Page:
See Nadav Na’aman, “Cow Town or Royal Capital? Evidence for Iron Age Jerusalem,” BAR 23:04. See also “David’s Jerusalem—Fiction or Reality?”: Margreet Steiner, “It’s Not There: Archaeology Proves a Negative,” BAR 24:04, Jane Cahill, “It Is There: The Archaeological Evidence Proves It,” BAR 24:04, and Na’aman, “It Is There: Ancient Texts Prove It,” BAR 24:04.



Marie-Joseph Lagrange, Saint Étienne et son sanctuaire à Jérusalem (Paris, 1894).


Frances James, The Iron Age at Beth-Shean, (Philadelphia: Univ. Museum, Univ. of Pennsylvania, 1966), p. 8, figs. 98:3, 99:2; see also Appendix D, by William A. Ward, “The Egyptian Inscriptions of Level VI,” p. 174 (inscription no. F-2).


James, Beth-Shean, p. 8.


Yadin dated the fragment from Hazor to the New Kingdom period; see Yigael Yadin et al., Hazor III–IV, Plates (Jerusalem: Israel Exploration Society and Magnes Press, 1961), pl. 316:1; Hazor, The Head of All Those Kingdoms, The Schweich Lectures, 1970, (London: Oxford Univ. Press, 1972), p. 126, pl. 35 (the photograph is published upside down); Orly Goldwasser, “Some Egyptian Finds from Hazor: Scarabs, Scarab Impressions and a Stele Fragment,” in Amnon Ben-Tor, ed., Hazor III–IV, Text (Jerusalem: Israel Exploration Society, 1989), pp. 344–345. Other Egyptian stelae from the Ramesside period with the name of Osiris were found in the cemetery of Deir el-Balah.; see Raphael Ventura, “Four Egyptian Funerary Stelae from Deir el-Balah,”Israel Exploration Journal (IEJ) 37 (1987), pp. 105–115.


The Dominican fathers of the École Biblique entrusted me with the publication of these vessels. I would like to thank Père Jean-Baptiste Humbert for his kind assistance.


Louis-Hugues Vincent and Felix-Marie Abel, Jérusalem nouvelle, vol. 2 (Paris: Gabalda, 1926), pp. 774–775, pl. 79:8. This stone slab was published earlier by Lagrange (Saint Étienne, p. 136).


Vincent and Abel, Jérusalem nouvelle, p. 775 n. 1. Vincent rejected this identification. See T. Hayter Lewis, “Ruins of a Church on the Skull-Hill, Jerusalem,” Palestine Exploration Fund Quarterly Statement (PEFQS) (1891), pp. 214–216, and “Additional Note on the Church of St. Stephen,” PEFQS, pp. 298–299.


See Yadin et al., Hazor III–IV, Plates, pl. 80:3; and Ben-Tor, ed., Hazor III–IV, Text (1989), pp. 330–334, and the detailed discussion therein.


Gordon Loud, Megiddo II (Chicago: Univ. of Chicago, 1948), p. 105.


See R.A.S. Macalister, The Excavations of Gezer III (London: Palestine Exploration Fund, 1912), pl. 224:14.


Vincent Scheil, Revue biblique1 (1892), p. 116. Several Egyptian-style column capitals were unearthed in contexts of Late Bronze temples in Palestine: at Beth-Shean, Megiddo and Lachish. See Allen Rowe, The Four Canaanite Temples at Beth-Shean, vol. 1, The Temples and Cult Objects (Philadelphia: Univ. of Pennsylvania, 1940), pp. 8, 16, pls. 26:20, 52A:4; James, Beth-Shean, p. 17, fig. 95:4; Azriel Siegelmann, “A Capital in the Form of a Papyrus Flower from Megiddo,”Tel Aviv 3 (1976), p. 141, pl. 10:3–4; David Ussishkin, “Excavations at Tel Lachish—1973–1977, Preliminary Report,” Tel Aviv 5 (1978), pp. 22–24, fig. 6, pl. 9:1.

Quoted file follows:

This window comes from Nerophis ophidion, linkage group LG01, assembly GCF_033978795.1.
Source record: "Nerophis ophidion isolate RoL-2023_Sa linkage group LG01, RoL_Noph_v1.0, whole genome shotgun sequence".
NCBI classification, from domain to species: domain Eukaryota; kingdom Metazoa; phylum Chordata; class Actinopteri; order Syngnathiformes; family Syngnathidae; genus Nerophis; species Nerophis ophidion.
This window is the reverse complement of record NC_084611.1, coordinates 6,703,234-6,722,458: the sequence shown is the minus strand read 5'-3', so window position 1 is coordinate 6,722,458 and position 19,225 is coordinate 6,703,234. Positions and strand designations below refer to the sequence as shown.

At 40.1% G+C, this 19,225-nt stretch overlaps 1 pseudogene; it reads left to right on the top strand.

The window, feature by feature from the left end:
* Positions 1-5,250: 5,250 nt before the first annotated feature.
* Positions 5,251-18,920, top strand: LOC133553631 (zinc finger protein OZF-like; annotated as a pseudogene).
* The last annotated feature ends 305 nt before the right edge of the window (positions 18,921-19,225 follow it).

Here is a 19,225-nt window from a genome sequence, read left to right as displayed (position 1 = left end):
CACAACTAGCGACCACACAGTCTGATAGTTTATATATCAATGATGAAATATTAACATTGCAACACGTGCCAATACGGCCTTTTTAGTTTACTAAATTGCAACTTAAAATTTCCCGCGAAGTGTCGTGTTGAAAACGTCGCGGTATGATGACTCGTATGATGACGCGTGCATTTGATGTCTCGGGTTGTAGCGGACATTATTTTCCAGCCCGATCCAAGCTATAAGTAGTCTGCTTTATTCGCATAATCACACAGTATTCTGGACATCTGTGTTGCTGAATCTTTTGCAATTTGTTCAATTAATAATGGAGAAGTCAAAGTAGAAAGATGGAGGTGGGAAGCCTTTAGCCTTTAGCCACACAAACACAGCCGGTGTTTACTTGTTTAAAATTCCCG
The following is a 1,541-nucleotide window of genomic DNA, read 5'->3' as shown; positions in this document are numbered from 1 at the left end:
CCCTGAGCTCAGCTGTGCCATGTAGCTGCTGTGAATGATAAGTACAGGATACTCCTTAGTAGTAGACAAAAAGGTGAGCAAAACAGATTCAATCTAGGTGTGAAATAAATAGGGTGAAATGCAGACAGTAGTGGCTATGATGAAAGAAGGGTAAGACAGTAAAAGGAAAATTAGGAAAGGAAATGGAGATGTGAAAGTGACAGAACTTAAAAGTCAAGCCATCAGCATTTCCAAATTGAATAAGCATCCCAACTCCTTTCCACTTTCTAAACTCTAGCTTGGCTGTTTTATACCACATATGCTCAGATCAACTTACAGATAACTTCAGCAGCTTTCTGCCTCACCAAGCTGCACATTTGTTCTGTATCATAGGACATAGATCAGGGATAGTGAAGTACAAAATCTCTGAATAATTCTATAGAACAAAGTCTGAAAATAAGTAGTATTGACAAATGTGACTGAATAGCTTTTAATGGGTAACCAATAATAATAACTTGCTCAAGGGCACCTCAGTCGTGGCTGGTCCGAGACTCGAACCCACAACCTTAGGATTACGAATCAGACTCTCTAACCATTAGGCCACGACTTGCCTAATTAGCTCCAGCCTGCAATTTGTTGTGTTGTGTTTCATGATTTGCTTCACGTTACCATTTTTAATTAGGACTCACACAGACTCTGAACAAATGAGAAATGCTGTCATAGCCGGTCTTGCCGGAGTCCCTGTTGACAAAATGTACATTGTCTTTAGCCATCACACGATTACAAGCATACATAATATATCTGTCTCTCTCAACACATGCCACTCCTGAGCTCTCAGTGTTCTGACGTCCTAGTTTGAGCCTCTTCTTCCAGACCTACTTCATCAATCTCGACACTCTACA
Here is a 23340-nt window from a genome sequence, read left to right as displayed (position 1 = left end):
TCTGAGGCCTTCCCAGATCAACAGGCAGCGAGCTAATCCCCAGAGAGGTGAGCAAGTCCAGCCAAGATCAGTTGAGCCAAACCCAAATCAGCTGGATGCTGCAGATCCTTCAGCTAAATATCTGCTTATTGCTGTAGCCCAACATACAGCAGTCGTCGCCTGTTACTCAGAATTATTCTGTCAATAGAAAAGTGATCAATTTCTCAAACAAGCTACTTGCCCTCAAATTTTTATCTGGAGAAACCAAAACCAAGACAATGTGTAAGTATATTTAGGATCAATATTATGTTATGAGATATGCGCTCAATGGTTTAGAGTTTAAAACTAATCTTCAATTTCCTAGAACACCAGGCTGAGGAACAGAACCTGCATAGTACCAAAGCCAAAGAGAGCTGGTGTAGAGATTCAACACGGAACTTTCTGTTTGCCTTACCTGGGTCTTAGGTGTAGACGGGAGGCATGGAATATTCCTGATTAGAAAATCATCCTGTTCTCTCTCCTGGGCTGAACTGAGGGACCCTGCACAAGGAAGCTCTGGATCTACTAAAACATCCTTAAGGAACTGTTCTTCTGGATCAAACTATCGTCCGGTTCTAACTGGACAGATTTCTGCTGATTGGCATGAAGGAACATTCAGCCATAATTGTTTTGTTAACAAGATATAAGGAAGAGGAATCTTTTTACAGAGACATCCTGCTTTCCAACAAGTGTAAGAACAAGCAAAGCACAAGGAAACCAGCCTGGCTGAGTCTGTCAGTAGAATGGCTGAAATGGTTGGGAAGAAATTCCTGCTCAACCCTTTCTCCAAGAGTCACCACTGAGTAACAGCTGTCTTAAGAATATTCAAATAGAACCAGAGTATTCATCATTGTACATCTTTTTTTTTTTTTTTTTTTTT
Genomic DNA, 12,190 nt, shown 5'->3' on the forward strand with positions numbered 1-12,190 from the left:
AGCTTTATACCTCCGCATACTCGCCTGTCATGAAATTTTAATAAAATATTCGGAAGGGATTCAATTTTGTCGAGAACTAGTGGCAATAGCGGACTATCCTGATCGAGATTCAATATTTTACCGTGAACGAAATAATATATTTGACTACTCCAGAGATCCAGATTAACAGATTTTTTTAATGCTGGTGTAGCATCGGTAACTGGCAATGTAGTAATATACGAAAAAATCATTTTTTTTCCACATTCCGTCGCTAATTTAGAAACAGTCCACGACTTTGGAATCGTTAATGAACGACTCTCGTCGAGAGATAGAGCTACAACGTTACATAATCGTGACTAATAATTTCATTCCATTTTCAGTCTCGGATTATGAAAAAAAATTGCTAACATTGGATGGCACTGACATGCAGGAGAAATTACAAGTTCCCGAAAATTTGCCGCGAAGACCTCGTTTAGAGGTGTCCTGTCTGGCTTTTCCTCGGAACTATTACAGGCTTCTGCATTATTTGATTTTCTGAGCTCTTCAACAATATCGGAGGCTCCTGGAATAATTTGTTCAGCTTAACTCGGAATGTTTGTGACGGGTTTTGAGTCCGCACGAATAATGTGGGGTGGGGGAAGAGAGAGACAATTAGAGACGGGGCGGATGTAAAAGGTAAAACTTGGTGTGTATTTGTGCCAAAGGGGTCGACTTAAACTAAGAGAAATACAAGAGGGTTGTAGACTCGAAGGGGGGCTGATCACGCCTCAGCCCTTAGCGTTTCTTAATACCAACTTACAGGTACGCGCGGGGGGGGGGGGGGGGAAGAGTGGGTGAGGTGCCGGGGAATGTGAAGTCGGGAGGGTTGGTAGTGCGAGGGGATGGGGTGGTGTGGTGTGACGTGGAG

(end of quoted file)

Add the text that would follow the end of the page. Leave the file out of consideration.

Ludwig Borchardt, Die Ägyptische Pflanzensäule (Ein Kapitel zur Geschichte des Pflanzenornaments) (Berlin: E. Wasmuth, 1897), pp. 46–49.


In the process of studying the figurine, I received help from the late professor Raphael Giveon of the Institute of Archaeology, Tel Aviv Univ., who considered the figurine to represent the Egyptian god Ptah.


See John W. Crowfoot and Grace M. Fitzgerald, Excavations in the Tyropoeon Valley, Jerusalem 1927, Annual of the Palestine Exploration Fund 5 (1929), p. 93n. pl. 16:29.


James B. Pritchard, Ancient Near Eastern Texts Relating to the Old Testament (ANET), 3rd ed. (Princeton, NJ: Princeton Univ. Press, 1969), p. 258.


Yohanan Aharoni, The Land of the Bible: A Historical Geography (Philadelphia: Westminster, 1979), p. 184.


Pritchard, ANET, p. 258.


On the worship of Seth in the time of the 19th Dynasty in Palestine, see Goldwasser, “On the Date of Seth from Qubeibeh,” IEJ 42 (1992), pp. 47–51.


See James M. Weinstein, “The Egyptian Empire in Palestine: A Reassessment,”Bulletin of the American School of Oriental Research 241 (1981), pp. 18–23. See also Gabriel Barkay, “A Late Bronze Age Egyptian Temple in Jerusalem?” IEJ 46 (1996), p. 42 n. 42.


Beno Rothenberg, Timna: Valley of the Biblical Copper Mines (London: Thames & Hudson, 1972), pp. 125–207.


Shmuel Ahituv, Canaanite Toponyms in Ancient Egyptian Documents, (Jerusalem: Magnes Press, 1984), pp. 34–35, 70–71.